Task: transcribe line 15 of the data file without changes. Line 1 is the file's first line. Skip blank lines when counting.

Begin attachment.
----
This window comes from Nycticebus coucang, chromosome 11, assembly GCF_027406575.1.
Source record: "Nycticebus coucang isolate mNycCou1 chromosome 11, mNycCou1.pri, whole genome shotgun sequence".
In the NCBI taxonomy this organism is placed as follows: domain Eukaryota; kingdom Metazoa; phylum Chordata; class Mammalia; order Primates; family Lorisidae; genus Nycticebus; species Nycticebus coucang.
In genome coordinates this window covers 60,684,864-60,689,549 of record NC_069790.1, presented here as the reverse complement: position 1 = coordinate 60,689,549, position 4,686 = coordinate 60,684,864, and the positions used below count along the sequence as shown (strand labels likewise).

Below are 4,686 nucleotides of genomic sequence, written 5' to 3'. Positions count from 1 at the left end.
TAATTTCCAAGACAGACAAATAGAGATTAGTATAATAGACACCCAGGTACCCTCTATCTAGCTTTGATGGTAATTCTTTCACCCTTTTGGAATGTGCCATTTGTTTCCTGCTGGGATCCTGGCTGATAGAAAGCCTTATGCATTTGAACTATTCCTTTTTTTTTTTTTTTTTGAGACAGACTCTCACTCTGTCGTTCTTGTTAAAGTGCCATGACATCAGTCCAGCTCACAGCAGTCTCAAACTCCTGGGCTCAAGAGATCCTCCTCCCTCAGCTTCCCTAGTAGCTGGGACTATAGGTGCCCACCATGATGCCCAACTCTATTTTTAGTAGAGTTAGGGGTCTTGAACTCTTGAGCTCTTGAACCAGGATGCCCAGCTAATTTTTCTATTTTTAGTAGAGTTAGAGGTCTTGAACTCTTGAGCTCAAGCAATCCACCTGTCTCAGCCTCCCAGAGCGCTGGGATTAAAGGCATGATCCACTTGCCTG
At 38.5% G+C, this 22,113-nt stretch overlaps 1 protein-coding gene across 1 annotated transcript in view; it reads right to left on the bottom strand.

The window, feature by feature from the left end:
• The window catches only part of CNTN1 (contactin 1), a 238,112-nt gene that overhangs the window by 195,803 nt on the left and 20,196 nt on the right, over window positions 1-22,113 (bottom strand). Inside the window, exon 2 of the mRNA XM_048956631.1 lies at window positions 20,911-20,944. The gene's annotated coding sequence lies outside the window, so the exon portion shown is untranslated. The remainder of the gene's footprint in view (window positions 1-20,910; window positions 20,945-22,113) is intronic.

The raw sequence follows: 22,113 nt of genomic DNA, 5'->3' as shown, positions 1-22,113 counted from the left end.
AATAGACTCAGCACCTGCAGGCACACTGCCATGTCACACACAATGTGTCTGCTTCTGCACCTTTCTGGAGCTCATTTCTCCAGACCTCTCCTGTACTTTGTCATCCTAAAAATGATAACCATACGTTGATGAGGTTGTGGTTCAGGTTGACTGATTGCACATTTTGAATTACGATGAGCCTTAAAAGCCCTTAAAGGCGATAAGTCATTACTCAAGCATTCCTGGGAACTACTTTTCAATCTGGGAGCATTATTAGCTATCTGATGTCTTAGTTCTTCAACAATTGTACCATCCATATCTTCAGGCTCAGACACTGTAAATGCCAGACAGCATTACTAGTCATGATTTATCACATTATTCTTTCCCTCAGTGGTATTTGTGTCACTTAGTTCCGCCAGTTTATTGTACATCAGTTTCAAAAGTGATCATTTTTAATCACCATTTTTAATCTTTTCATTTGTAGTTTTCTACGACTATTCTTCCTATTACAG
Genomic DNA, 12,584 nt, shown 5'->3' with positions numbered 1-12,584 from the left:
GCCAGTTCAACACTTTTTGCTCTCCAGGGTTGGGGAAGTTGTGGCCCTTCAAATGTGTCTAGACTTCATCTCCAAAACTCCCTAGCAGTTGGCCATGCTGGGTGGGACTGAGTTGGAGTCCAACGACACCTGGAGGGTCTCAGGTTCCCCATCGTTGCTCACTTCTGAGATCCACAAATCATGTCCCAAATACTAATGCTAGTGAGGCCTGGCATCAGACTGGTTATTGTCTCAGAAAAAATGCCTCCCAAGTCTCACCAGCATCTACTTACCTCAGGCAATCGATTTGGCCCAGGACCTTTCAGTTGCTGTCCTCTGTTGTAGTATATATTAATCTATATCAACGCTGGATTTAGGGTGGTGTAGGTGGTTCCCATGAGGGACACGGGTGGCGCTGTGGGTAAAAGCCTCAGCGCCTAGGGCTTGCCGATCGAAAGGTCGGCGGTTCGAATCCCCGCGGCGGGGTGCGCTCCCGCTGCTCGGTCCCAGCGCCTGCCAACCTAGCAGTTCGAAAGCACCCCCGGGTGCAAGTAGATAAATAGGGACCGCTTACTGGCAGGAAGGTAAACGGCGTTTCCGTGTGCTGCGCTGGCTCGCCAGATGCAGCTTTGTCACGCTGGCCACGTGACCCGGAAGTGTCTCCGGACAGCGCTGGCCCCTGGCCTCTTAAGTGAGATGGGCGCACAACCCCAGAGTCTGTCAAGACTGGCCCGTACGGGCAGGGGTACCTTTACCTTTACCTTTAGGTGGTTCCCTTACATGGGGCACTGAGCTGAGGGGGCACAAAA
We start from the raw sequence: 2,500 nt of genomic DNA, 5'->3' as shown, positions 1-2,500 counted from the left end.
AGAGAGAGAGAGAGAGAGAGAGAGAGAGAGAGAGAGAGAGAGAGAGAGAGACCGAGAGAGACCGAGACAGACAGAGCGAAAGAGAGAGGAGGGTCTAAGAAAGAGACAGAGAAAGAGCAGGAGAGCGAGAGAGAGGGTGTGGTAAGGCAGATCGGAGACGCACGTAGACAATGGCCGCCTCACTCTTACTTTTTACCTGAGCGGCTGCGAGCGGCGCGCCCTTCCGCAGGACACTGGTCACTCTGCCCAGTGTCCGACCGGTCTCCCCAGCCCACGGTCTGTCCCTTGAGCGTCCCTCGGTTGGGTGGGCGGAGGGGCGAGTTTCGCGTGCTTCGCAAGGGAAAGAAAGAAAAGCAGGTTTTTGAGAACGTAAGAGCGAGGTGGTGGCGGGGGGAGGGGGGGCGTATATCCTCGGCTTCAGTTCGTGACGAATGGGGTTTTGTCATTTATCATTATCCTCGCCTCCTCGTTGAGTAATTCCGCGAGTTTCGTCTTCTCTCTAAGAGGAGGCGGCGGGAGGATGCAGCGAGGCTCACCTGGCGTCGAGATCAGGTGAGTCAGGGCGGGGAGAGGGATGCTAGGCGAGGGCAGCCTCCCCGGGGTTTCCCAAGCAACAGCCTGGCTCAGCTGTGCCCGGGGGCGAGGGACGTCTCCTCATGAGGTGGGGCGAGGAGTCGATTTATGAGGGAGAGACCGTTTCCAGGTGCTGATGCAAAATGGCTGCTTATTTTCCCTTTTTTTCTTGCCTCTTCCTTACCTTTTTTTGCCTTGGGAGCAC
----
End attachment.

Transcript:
AGAGAGAGAGAGAGAGAGAGAGAGAGAGAGAGAGAGAGAGAGAGAGAGAGACCGAGAGAGACCGAGACAGACAGAGCGAAAGAGAGAGGAGGGTCTAAGAAAGAGACAGAGAAAGAGCAGGAGAGCGAGAGAGAGGGTGTGGTAAGGCAGATCGGAGACGCACGTAGACAATGGCCGCCTCACTCTTACTTTTTACCTGAGCGGCTGCGAGCGGCGCGCCCTTCCGCAGGACACTGGTCACTCTGCCCAGTGTCCGACCGGTCTCCCCAGCCCACGGTCTGTCCCTTGAGCGTCCCTCGGTTGGGTGGGCGGAGGGGCGAGTTTCGCGTGCTTCGCAAGGGAAAGAAAGAAAAGCAGGTTTTTGAGAACGTAAGAGCGAGGTGGTGGCGGGGGGAGGGGGGGCGTATATCCTCGGCTTCAGTTCGTGACGAATGGGGTTTTGTCATTTATCATTATCCTCGCCTCCTCGTTGAGTAATTCCGCGAGTTTCGTCTTCTCTCTAAGAGGAGGCGGCGGGAGGATGCAGCGAGGCTCACCTGGCGTCGAGATCAGGTGAGTCAGGGCGGGGAGAGGGATGCTAGGCGAGGGCAGCCTCCCCGGGGTTTCCCAAGCAACAGCCTGGCTCAGCTGTGCCCGGGGGCGAGGGACGTCTCCTCATGAGGTGGGGCGAGGAGTCGATTTATGAGGGAGAGACCGTTTCCAGGTGCTGATGCAAAATGGCTGCTTATTTTCCCTTTTTTTCTTGCCTCTTCCTTACCTTTTTTTGCCTTGGGAGCAC